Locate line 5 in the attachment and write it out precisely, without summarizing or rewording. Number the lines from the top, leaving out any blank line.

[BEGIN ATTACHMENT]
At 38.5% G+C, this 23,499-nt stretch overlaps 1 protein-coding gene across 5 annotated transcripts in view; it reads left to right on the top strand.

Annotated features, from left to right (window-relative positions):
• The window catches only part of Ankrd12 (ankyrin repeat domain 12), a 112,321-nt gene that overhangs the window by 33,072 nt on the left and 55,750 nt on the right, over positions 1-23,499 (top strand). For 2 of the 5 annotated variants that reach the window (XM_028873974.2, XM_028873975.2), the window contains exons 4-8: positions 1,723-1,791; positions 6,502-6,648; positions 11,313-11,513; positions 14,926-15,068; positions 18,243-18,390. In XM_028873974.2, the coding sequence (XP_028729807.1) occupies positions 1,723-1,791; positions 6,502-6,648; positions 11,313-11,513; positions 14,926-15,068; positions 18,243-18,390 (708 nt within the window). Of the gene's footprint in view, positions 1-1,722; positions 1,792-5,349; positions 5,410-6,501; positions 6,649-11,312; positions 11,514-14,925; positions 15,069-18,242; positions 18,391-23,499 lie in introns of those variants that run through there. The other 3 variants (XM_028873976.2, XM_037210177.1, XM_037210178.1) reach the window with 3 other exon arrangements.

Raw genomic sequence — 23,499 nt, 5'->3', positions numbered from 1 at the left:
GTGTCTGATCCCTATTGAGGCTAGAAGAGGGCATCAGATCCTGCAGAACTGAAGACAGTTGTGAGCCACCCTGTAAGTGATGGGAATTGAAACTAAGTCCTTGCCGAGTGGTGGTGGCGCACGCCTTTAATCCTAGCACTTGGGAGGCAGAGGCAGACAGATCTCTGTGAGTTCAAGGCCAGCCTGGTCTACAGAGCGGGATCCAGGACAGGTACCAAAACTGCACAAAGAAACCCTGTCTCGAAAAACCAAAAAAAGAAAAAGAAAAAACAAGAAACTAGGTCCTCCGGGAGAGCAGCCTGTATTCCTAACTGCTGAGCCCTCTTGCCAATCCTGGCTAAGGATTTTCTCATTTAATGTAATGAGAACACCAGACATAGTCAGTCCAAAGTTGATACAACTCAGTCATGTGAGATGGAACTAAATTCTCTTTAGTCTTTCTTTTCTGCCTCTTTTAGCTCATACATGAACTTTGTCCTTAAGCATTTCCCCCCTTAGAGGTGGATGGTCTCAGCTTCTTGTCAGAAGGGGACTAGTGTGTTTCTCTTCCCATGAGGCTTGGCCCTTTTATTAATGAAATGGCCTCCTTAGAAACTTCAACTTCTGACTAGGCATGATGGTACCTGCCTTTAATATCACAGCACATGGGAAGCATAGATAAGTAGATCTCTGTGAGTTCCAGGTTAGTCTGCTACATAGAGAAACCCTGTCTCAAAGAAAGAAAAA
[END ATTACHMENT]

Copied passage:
GTGTCTGATCCCTATTGAGGCTAGAAGAGGGCATCAGATCCTGCAGAACTGAAGACAGTTGTGAGCCACCCTGTAAGTGATGGGAATTGAAACTAAGTCCTTGCCGAGTGGTGGTGGCGCACGCCTTTAATCCTAGCACTTGGGAGGCAGAGGCAGACAGATCTCTGTGAGTTCAAGGCCAGCCTGGTCTACAGAGCGGGATCCAGGACAGGTACCAAAACTGCACAAAGAAACCCTGTCTCGAAAAACCAAAAAAAGAAAAAGAAAAAACAAGAAACTAGGTCCTCCGGGAGAGCAGCCTGTATTCCTAACTGCTGAGCCCTCTTGCCAATCCTGGCTAAGGATTTTCTCATTTAATGTAATGAGAACACCAGACATAGTCAGTCCAAAGTTGATACAACTCAGTCATGTGAGATGGAACTAAATTCTCTTTAGTCTTTCTTTTCTGCCTCTTTTAGCTCATACATGAACTTTGTCCTTAAGCATTTCCCCCCTTAGAGGTGGATGGTCTCAGCTTCTTGTCAGAAGGGGACTAGTGTGTTTCTCTTCCCATGAGGCTTGGCCCTTTTATTAATGAAATGGCCTCCTTAGAAACTTCAACTTCTGACTAGGCATGATGGTACCTGCCTTTAATATCACAGCACATGGGAAGCATAGATAAGTAGATCTCTGTGAGTTCCAGGTTAGTCTGCTACATAGAGAAACCCTGTCTCAAAGAAAGAAAAA